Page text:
Game Sauce 1881

Take one peck of plums, half dozen silver skin (pearl) onions and chop them very fine; put on the plums to cook. First seed plums; use a porcelain kettle; put the onions to stew in a pint of vinegar until thoroughly done, then add them to the plums; four pounds of granulated sugar to be added; season with one teaspoouful of cayenne pepper, one of black pepper, two ounces of cinnamon broke in fine pieces; cook on a slow fire, stir frequently to avoid burning one teaspoonful of table salt it will take one whole day to cook; when cool cork in a tight jar and keep in cool closet you will find it the best sauce in the world.

Cherry Chutney 1881

Get your cherries and seed them ; to one gallon half dozen silver skin onions choped fine; first put the onions to cook in half gallon of vinegar, 10 minutes, then add the cherries, season with two ounces of ground cinna- mon, one teaspoonful of cayenne pepper and one of black pepper, two tablespoonfuls of salt, then let it continue to cook with a slow fire, twelve hours, stir it occasionally and keep from burning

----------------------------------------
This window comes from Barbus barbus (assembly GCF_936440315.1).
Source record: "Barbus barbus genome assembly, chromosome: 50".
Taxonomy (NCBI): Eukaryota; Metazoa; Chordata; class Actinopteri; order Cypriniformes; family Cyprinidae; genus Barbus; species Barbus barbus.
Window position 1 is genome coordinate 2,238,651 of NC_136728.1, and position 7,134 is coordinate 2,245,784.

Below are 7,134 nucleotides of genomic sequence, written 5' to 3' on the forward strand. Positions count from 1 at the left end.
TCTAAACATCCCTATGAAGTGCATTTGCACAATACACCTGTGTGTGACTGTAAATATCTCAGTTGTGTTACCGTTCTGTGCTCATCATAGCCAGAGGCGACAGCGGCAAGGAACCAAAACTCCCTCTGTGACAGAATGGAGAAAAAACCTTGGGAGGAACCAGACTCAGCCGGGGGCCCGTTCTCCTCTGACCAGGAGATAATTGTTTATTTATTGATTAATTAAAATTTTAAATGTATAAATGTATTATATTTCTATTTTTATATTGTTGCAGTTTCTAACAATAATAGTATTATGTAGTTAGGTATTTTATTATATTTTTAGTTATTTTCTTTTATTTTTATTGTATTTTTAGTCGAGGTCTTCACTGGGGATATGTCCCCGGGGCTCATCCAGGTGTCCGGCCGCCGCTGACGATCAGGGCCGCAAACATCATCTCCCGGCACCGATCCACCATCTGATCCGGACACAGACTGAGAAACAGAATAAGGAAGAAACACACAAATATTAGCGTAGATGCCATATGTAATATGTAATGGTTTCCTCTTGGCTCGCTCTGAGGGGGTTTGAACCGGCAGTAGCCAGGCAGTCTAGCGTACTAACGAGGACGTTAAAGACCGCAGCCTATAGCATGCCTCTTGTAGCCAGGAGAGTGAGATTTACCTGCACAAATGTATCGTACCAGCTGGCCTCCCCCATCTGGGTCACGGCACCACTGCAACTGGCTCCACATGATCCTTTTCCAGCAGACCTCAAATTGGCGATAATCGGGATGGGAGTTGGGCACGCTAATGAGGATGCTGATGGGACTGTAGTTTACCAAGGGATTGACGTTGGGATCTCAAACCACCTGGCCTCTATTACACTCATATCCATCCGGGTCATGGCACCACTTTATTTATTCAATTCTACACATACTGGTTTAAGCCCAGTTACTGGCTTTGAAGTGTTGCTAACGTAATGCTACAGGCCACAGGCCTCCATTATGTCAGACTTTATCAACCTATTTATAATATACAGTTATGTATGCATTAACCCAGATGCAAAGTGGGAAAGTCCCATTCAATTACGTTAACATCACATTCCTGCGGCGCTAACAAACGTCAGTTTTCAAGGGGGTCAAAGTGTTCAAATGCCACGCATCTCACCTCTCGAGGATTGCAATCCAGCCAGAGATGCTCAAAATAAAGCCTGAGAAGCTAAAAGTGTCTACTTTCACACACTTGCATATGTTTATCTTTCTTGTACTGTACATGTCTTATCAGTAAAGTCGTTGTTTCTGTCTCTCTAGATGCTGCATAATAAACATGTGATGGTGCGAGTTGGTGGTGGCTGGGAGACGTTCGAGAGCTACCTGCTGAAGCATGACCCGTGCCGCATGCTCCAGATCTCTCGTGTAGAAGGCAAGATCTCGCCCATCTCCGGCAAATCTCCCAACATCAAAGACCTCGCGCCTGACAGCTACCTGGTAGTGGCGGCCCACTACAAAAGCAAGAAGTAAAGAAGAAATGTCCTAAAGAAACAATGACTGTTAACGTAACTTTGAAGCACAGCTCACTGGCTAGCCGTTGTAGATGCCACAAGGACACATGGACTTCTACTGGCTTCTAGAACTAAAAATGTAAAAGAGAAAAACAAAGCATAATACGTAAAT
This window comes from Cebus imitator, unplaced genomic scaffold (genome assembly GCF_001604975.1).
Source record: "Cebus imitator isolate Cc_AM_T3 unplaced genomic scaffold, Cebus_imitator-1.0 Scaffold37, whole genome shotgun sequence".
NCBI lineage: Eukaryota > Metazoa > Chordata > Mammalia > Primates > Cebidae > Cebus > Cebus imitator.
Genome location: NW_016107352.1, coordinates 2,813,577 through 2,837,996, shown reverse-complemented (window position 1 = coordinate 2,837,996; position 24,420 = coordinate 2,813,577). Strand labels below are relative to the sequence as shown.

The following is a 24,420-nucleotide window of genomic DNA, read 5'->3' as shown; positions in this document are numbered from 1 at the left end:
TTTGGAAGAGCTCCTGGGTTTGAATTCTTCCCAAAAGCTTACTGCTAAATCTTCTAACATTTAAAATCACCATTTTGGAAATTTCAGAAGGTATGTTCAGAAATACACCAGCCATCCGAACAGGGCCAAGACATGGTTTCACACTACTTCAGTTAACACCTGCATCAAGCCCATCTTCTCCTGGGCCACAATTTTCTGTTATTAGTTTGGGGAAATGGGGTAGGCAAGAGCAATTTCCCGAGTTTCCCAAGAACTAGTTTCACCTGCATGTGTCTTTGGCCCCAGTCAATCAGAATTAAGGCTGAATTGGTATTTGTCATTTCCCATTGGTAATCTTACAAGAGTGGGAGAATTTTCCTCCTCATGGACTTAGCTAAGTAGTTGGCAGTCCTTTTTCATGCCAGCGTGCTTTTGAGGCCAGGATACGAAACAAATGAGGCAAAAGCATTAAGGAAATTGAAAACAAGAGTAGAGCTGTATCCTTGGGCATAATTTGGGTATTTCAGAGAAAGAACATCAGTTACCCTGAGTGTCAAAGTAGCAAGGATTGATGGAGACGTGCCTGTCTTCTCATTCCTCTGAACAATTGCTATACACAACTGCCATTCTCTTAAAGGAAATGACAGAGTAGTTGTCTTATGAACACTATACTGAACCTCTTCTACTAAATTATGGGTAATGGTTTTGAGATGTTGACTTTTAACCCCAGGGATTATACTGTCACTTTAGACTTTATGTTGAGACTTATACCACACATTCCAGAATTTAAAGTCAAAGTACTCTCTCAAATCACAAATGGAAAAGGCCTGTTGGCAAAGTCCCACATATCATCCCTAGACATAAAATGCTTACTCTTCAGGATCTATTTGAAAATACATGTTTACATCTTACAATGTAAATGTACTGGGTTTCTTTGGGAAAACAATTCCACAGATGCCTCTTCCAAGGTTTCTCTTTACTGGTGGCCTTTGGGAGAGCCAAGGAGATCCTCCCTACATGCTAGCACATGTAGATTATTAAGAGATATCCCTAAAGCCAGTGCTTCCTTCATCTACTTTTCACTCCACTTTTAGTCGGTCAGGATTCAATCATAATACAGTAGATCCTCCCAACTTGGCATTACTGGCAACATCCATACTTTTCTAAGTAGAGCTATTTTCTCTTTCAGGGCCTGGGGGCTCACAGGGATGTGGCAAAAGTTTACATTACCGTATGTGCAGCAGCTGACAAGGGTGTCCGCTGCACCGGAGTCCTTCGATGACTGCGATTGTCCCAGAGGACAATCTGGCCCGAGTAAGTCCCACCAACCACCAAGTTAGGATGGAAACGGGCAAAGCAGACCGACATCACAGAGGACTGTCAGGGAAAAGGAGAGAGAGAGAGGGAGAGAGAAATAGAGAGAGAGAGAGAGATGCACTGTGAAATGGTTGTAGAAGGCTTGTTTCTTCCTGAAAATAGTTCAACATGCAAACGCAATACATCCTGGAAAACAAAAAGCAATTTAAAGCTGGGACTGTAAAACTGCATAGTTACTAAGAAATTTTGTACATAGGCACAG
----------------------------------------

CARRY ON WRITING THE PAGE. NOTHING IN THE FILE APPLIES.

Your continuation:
Chow Chow 1881

Take one cabbage, a large one, and cut up fine. Put in a large jar or keg, and sprinkle over it thickly one pint of coarse salt. Let it remain in salt twelve hours, then scald the cut-up cabbage with one gallon of boil- ing vinegar. Cut up two gallons of cucumbers, green or pickled, and add to it; cut in pieces the size of the end of little finger. Then chop very fine two gallons more of cucumbers or pickles and add to the above. Seasonings: One pound of brown sugar, one table- spoonful of cayenne pepper, one tablespoonful of black pepper, two gallons of pure wine vinegar, two table- spoonfuls of tumerick, six onions, chopped fine or grated. Then put it on to cook in a large porcelain kettle, with a slow fire, for twelve hours. Stir it occa- sionally to keep it from burning. You can add more pepper than is here given if you like it hot.

Opossum 1935